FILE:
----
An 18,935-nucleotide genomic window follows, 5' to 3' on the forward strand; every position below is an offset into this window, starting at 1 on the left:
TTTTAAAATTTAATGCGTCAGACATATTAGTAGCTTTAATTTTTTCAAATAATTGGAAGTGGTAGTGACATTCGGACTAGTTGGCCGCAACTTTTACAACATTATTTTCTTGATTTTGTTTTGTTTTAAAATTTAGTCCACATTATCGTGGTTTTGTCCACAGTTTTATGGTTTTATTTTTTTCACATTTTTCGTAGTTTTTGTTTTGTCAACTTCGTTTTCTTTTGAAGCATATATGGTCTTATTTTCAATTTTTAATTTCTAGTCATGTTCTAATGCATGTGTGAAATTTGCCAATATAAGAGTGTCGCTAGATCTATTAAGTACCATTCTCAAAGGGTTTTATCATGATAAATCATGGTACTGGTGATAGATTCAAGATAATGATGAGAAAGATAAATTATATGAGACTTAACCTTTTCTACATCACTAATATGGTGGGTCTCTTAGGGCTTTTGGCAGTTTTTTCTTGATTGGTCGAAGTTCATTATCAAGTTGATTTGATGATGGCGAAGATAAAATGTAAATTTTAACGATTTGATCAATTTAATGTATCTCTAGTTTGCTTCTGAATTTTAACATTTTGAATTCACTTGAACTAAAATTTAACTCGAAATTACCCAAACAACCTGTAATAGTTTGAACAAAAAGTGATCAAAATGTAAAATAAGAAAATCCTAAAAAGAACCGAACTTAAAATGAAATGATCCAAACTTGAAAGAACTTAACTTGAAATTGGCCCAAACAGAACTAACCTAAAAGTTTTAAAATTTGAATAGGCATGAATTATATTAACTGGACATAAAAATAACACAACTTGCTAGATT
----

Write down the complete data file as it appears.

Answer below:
An 18,935-nucleotide genomic window follows, 5' to 3' on the forward strand; every position below is an offset into this window, starting at 1 on the left:
TTTTAAAATTTAATGCGTCAGACATATTAGTAGCTTTAATTTTTTCAAATAATTGGAAGTGGTAGTGACATTCGGACTAGTTGGCCGCAACTTTTACAACATTATTTTCTTGATTTTGTTTTGTTTTAAAATTTAGTCCACATTATCGTGGTTTTGTCCACAGTTTTATGGTTTTATTTTTTTCACATTTTTCGTAGTTTTTGTTTTGTCAACTTCGTTTTCTTTTGAAGCATATATGGTCTTATTTTCAATTTTTAATTTCTAGTCATGTTCTAATGCATGTGTGAAATTTGCCAATATAAGAGTGTCGCTAGATCTATTAAGTACCATTCTCAAAGGGTTTTATCATGATAAATCATGGTACTGGTGATAGATTCAAGATAATGATGAGAAAGATAAATTATATGAGACTTAACCTTTTCTACATCACTAATATGGTGGGTCTCTTAGGGCTTTTGGCAGTTTTTTCTTGATTGGTCGAAGTTCATTATCAAGTTGATTTGATGATGGCGAAGATAAAATGTAAATTTTAACGATTTGATCAATTTAATGTATCTCTAGTTTGCTTCTGAATTTTAACATTTTGAATTCACTTGAACTAAAATTTAACTCGAAATTACCCAAACAACCTGTAATAGTTTGAACAAAAAGTGATCAAAATGTAAAATAAGAAAATCCTAAAAAGAACCGAACTTAAAATGAAATGATCCAAACTTGAAAGAACTTAACTTGAAATTGGCCCAAACAGAACTAACCTAAAAGTTTTAAAATTTGAATAGGCATGAATTATATTAACTGGACATAAAAATAACACAACTTGCTAGATT